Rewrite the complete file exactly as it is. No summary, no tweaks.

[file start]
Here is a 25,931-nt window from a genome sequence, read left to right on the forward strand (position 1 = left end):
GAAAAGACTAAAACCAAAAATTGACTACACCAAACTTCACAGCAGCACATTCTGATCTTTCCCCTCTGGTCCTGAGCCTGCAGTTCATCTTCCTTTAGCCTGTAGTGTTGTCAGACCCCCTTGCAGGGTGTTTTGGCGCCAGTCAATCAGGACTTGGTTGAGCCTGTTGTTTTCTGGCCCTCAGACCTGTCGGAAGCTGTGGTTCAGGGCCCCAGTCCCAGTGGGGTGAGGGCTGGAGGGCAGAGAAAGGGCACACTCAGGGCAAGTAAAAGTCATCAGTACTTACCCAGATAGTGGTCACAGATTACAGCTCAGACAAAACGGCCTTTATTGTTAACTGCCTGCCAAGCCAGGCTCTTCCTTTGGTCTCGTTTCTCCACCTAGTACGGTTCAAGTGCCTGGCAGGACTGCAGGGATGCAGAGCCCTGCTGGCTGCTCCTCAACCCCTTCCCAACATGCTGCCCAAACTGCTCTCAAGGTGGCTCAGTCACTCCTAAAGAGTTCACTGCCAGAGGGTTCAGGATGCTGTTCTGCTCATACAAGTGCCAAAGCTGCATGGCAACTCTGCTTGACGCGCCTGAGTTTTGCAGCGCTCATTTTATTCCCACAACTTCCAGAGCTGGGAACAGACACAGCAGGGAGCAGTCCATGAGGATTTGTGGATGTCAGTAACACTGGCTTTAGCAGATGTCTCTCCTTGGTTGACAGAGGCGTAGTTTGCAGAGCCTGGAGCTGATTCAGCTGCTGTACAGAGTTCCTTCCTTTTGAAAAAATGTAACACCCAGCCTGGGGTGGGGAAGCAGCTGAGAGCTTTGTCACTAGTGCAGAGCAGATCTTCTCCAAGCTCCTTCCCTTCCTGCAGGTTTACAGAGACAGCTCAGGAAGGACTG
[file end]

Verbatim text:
Here is a 25,931-nt window from a genome sequence, read left to right on the forward strand (position 1 = left end):
GAAAAGACTAAAACCAAAAATTGACTACACCAAACTTCACAGCAGCACATTCTGATCTTTCCCCTCTGGTCCTGAGCCTGCAGTTCATCTTCCTTTAGCCTGTAGTGTTGTCAGACCCCCTTGCAGGGTGTTTTGGCGCCAGTCAATCAGGACTTGGTTGAGCCTGTTGTTTTCTGGCCCTCAGACCTGTCGGAAGCTGTGGTTCAGGGCCCCAGTCCCAGTGGGGTGAGGGCTGGAGGGCAGAGAAAGGGCACACTCAGGGCAAGTAAAAGTCATCAGTACTTACCCAGATAGTGGTCACAGATTACAGCTCAGACAAAACGGCCTTTATTGTTAACTGCCTGCCAAGCCAGGCTCTTCCTTTGGTCTCGTTTCTCCACCTAGTACGGTTCAAGTGCCTGGCAGGACTGCAGGGATGCAGAGCCCTGCTGGCTGCTCCTCAACCCCTTCCCAACATGCTGCCCAAACTGCTCTCAAGGTGGCTCAGTCACTCCTAAAGAGTTCACTGCCAGAGGGTTCAGGATGCTGTTCTGCTCATACAAGTGCCAAAGCTGCATGGCAACTCTGCTTGACGCGCCTGAGTTTTGCAGCGCTCATTTTATTCCCACAACTTCCAGAGCTGGGAACAGACACAGCAGGGAGCAGTCCATGAGGATTTGTGGATGTCAGTAACACTGGCTTTAGCAGATGTCTCTCCTTGGTTGACAGAGGCGTAGTTTGCAGAGCCTGGAGCTGATTCAGCTGCTGTACAGAGTTCCTTCCTTTTGAAAAAATGTAACACCCAGCCTGGGGTGGGGAAGCAGCTGAGAGCTTTGTCACTAGTGCAGAGCAGATCTTCTCCAAGCTCCTTCCCTTCCTGCAGGTTTACAGAGACAGCTCAGGAAGGACTG